Next comes the post. Tweak the levels in RAW to suit, bring them all into one photoshop file, overlay them and make sure they all line up. Next, using layer masks, we can paint in each part of each image that we want, building an image of the completely lit case layer by layer.

First, the bottom of the case is painted in over the top. I will also use the dial section from the first image, but depending on the watch, you may need to shoot a dedicated dial image to mitigate reflections and capture dial relief. A further image may even be required for the hands and markers if they are polished:



Then the left side of the case. Using a soft brush means you can play with the hard black reflections on the unlit portions and blend them in to the lit portions to introduce shape and volume:



And the right hand side of the case. Pick a crown from one of the images that looks good - that might not necessarily be the one lit from the right, and may even end up being a composite of a few crowns from the image selection:



Cut the image out, straighten it, touch out any unwanted reflections and dust etc, and do final levels. When all is good, do the high pass sharpening technique, and you are finished!


Chrisw26

105 posts

39 months

[news] 
Wednesday 21st November 2012 quote quote all
I'm a complete photo and watch amateur. Probably sacriledge to admit that my watch was bought to match my boat. Used the wife's Nikon D40X in a dark boat shed.
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Stuart

11,585 posts

139 months

[news] 
Wednesday 21st November 2012 quote quote all
Chrisw26 said:
I'm a complete photo and watch amateur. Probably sacriledge to admit that my watch was bought to match my boat. Used the wife's Nikon D40X in a dark boat shed.
Right, you can't just drop that into a thread here and expect to get away without providing more. smile

We're definitely going to need closer up pictures of the watch, and further away pictures of the boat. biggrin thumbup

Chrisw26

105 posts

39 months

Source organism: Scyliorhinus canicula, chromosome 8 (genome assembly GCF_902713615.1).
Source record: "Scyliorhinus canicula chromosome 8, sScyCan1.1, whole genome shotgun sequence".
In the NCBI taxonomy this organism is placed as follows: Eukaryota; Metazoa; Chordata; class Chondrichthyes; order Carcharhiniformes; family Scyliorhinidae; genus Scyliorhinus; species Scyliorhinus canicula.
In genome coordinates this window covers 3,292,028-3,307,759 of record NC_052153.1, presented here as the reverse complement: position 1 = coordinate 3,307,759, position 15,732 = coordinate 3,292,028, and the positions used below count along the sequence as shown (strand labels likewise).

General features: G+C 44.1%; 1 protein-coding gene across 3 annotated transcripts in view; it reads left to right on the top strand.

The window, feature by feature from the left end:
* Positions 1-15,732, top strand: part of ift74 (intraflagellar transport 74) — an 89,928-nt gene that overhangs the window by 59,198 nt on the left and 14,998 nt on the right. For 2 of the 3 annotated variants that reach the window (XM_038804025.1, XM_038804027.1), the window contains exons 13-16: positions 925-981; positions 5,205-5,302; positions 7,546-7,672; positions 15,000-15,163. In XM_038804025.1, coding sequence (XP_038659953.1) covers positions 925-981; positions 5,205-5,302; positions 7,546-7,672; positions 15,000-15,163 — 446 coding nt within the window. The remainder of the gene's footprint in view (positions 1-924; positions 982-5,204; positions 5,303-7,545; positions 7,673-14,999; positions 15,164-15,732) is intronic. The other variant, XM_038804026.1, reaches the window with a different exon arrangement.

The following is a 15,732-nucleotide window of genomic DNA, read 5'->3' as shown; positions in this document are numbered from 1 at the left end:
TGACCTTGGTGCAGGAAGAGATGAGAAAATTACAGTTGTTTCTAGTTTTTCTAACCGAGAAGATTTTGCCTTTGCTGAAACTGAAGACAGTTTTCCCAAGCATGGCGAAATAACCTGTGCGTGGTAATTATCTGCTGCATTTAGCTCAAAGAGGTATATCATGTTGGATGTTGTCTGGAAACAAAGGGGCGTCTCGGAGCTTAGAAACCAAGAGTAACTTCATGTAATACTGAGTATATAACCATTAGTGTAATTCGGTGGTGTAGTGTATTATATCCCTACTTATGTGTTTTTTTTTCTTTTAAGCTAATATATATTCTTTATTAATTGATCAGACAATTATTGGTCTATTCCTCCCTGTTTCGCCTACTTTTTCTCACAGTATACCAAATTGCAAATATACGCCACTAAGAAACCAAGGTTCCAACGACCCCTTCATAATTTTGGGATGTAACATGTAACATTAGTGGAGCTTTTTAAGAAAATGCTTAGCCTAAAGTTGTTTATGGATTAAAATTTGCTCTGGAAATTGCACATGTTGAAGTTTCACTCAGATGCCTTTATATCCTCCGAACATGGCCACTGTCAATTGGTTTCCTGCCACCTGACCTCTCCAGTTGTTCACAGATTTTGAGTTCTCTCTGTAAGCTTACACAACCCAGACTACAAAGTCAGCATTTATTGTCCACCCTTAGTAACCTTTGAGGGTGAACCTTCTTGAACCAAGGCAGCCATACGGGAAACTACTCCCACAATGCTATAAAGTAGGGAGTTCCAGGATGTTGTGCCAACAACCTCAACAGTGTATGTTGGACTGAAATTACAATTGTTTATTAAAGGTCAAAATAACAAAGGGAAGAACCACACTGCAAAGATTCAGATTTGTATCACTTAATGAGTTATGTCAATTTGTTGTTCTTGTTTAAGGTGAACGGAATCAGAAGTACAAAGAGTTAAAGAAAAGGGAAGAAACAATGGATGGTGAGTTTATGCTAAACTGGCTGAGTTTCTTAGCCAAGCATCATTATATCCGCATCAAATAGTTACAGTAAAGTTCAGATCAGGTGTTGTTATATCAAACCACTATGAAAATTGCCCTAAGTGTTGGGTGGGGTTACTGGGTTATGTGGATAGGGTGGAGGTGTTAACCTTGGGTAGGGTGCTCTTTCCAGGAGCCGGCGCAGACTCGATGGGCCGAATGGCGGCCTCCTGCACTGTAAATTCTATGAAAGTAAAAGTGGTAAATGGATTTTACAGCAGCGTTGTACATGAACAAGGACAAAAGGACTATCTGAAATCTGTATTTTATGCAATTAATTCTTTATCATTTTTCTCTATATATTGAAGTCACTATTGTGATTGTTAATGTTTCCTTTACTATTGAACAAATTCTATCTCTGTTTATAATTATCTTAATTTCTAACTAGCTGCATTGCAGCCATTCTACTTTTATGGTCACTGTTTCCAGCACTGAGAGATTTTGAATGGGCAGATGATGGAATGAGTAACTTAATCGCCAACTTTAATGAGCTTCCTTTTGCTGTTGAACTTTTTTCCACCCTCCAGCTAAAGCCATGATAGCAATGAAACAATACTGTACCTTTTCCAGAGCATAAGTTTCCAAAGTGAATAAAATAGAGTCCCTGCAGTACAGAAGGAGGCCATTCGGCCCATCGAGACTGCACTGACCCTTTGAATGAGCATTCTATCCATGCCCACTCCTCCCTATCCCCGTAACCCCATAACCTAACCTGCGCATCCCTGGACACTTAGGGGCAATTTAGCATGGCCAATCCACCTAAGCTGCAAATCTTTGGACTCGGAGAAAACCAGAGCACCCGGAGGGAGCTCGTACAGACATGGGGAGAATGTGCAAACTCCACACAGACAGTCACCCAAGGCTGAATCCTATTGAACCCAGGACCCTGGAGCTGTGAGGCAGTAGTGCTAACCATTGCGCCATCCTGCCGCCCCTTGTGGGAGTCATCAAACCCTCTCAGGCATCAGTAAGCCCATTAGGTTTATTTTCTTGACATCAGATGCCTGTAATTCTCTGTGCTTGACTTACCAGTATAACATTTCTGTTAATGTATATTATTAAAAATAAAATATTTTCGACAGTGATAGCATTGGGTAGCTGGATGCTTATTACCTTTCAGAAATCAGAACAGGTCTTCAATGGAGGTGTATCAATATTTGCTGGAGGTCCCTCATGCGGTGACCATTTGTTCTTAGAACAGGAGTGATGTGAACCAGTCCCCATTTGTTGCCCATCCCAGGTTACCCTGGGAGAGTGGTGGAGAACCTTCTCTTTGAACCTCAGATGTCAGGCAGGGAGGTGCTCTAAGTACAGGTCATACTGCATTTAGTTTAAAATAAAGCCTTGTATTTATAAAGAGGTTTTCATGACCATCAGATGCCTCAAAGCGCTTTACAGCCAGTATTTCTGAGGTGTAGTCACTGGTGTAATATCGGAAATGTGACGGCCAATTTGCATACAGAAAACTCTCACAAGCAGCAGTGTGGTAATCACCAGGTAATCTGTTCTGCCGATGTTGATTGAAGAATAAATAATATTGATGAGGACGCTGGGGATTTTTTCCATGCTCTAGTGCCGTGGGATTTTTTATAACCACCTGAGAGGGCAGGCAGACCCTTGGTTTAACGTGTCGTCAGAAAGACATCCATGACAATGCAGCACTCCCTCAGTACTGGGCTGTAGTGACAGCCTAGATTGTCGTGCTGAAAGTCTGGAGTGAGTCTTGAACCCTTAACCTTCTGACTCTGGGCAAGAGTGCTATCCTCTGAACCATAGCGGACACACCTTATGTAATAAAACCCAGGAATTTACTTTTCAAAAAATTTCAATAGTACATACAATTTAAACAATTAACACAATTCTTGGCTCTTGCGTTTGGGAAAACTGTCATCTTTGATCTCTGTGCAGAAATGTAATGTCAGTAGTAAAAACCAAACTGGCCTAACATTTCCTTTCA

[news] 
Wednesday 21st November 2012 quote quote all
Sorry - seems t'other closer pictures are available via thumbsnap.

Boat pic below. She's a 1963 Riva Superflorida alledgedly capable of 50 knots and used for the waterskiing world championships pre fibreglass. I've done half that speed which is plenty fast enough thank you. Wouldn't fancy hanging onto a rope standing on piece of tree behind it, but the kids might when they're older.


Stuart

11,585 posts

139 months

[news] 
Wednesday 21st November 2012 quote quote all
Chrisw26 said:
Sorry - seems t'other closer pictures are available via thumbsnap.

Boat pic below. She's a 1963 Riva Superflorida alledgedly capable of 50 knots and used for the waterskiing world championships pre fibreglass. I've done half that speed which is plenty fast enough thank you. Wouldn't fancy hanging onto a rope standing on piece of tree behind it, but the kids might when they're older.

Beautiful. Nice one.

slomax

3,608 posts

80 months

[news] 
Sunday 25th November 2012 quote quote all
excuse me if im being a retard. BUT, why are nearly all professional/semi-professional photos of watches taken with the hands in the 2:10 or 10:10 position.

It must have come from somewhere?

Stuart

11,585 posts

139 months

[news] 
Sunday 25th November 2012 quote quote all
slomax said:
excuse me if im being a retard. BUT, why are nearly all professional/semi-professional photos of watches taken with the hands in the 2:10 or 10:10 position.

It must have come from somewhere?
I've always assumed that it's for a number of practical reasons:

1. Logo tends to be at 12, with secondary detail often at 6. So hands at 10 to 2 don't obscure this.

2. Date tends to be at 3 or 6, so these too would be unobscured.

3. The hands are reasonably symmetrical on the face, so you can see the design well.

andy_s

9,942 posts

147 months

[news] 
Tuesday 27th November 2012 quote quote all
...and having the hands at 20 past seven makes it look unhappy frown

Niiiice boat by the way Chris.

JREwing

4,568 posts

67 months

ThatPhilBrettGuy

11,623 posts

128 months

[news]